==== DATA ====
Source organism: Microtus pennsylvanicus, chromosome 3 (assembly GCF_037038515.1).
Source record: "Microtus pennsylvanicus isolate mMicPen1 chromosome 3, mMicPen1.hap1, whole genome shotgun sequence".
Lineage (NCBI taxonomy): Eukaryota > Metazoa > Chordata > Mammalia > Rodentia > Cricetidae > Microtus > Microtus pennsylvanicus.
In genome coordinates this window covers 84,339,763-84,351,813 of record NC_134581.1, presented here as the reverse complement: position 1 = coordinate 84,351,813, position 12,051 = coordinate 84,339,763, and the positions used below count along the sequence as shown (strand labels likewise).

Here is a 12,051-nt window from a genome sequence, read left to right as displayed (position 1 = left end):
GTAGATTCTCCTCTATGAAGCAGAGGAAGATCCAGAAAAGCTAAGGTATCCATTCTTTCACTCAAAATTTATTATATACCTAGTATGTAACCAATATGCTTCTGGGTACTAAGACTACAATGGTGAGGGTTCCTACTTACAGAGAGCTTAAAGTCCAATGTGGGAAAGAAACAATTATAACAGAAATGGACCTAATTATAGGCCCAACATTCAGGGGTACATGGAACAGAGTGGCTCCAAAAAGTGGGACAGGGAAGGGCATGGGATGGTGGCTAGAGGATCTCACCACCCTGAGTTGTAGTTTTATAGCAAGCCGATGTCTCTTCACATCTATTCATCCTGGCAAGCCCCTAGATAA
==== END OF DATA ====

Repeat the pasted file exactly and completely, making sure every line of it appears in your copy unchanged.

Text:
Source organism: Microtus pennsylvanicus, chromosome 3 (assembly GCF_037038515.1).
Source record: "Microtus pennsylvanicus isolate mMicPen1 chromosome 3, mMicPen1.hap1, whole genome shotgun sequence".
Lineage (NCBI taxonomy): Eukaryota > Metazoa > Chordata > Mammalia > Rodentia > Cricetidae > Microtus > Microtus pennsylvanicus.
In genome coordinates this window covers 84,339,763-84,351,813 of record NC_134581.1, presented here as the reverse complement: position 1 = coordinate 84,351,813, position 12,051 = coordinate 84,339,763, and the positions used below count along the sequence as shown (strand labels likewise).

Here is a 12,051-nt window from a genome sequence, read left to right as displayed (position 1 = left end):
GTAGATTCTCCTCTATGAAGCAGAGGAAGATCCAGAAAAGCTAAGGTATCCATTCTTTCACTCAAAATTTATTATATACCTAGTATGTAACCAATATGCTTCTGGGTACTAAGACTACAATGGTGAGGGTTCCTACTTACAGAGAGCTTAAAGTCCAATGTGGGAAAGAAACAATTATAACAGAAATGGACCTAATTATAGGCCCAACATTCAGGGGTACATGGAACAGAGTGGCTCCAAAAAGTGGGACAGGGAAGGGCATGGGATGGTGGCTAGAGGATCTCACCACCCTGAGTTGTAGTTTTATAGCAAGCCGATGTCTCTTCACATCTATTCATCCTGGCAAGCCCCTAGATAA